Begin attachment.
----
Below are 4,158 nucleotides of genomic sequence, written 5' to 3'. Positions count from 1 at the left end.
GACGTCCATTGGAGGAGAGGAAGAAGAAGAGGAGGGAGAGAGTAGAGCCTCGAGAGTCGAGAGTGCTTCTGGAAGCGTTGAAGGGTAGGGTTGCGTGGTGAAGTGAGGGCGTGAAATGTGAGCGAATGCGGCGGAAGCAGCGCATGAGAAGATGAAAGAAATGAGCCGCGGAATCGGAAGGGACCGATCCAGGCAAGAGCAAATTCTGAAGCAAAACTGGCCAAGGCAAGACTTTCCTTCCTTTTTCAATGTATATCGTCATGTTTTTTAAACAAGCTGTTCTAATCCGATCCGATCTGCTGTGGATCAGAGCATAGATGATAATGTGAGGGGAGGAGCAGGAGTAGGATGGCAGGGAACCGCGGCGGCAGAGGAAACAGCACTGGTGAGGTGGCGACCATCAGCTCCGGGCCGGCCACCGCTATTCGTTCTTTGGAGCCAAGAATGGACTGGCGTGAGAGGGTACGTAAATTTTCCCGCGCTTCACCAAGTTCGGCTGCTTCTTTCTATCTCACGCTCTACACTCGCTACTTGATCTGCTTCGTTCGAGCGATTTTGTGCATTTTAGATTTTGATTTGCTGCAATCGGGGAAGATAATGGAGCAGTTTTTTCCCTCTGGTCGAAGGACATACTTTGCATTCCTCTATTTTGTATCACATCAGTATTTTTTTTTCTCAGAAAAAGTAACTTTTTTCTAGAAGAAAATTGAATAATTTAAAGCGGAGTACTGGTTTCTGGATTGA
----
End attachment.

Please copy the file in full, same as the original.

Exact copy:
Below are 4,158 nucleotides of genomic sequence, written 5' to 3'. Positions count from 1 at the left end.
GACGTCCATTGGAGGAGAGGAAGAAGAAGAGGAGGGAGAGAGTAGAGCCTCGAGAGTCGAGAGTGCTTCTGGAAGCGTTGAAGGGTAGGGTTGCGTGGTGAAGTGAGGGCGTGAAATGTGAGCGAATGCGGCGGAAGCAGCGCATGAGAAGATGAAAGAAATGAGCCGCGGAATCGGAAGGGACCGATCCAGGCAAGAGCAAATTCTGAAGCAAAACTGGCCAAGGCAAGACTTTCCTTCCTTTTTCAATGTATATCGTCATGTTTTTTAAACAAGCTGTTCTAATCCGATCCGATCTGCTGTGGATCAGAGCATAGATGATAATGTGAGGGGAGGAGCAGGAGTAGGATGGCAGGGAACCGCGGCGGCAGAGGAAACAGCACTGGTGAGGTGGCGACCATCAGCTCCGGGCCGGCCACCGCTATTCGTTCTTTGGAGCCAAGAATGGACTGGCGTGAGAGGGTACGTAAATTTTCCCGCGCTTCACCAAGTTCGGCTGCTTCTTTCTATCTCACGCTCTACACTCGCTACTTGATCTGCTTCGTTCGAGCGATTTTGTGCATTTTAGATTTTGATTTGCTGCAATCGGGGAAGATAATGGAGCAGTTTTTTCCCTCTGGTCGAAGGACATACTTTGCATTCCTCTATTTTGTATCACATCAGTATTTTTTTTTCTCAGAAAAAGTAACTTTTTTCTAGAAGAAAATTGAATAATTTAAAGCGGAGTACTGGTTTCTGGATTGA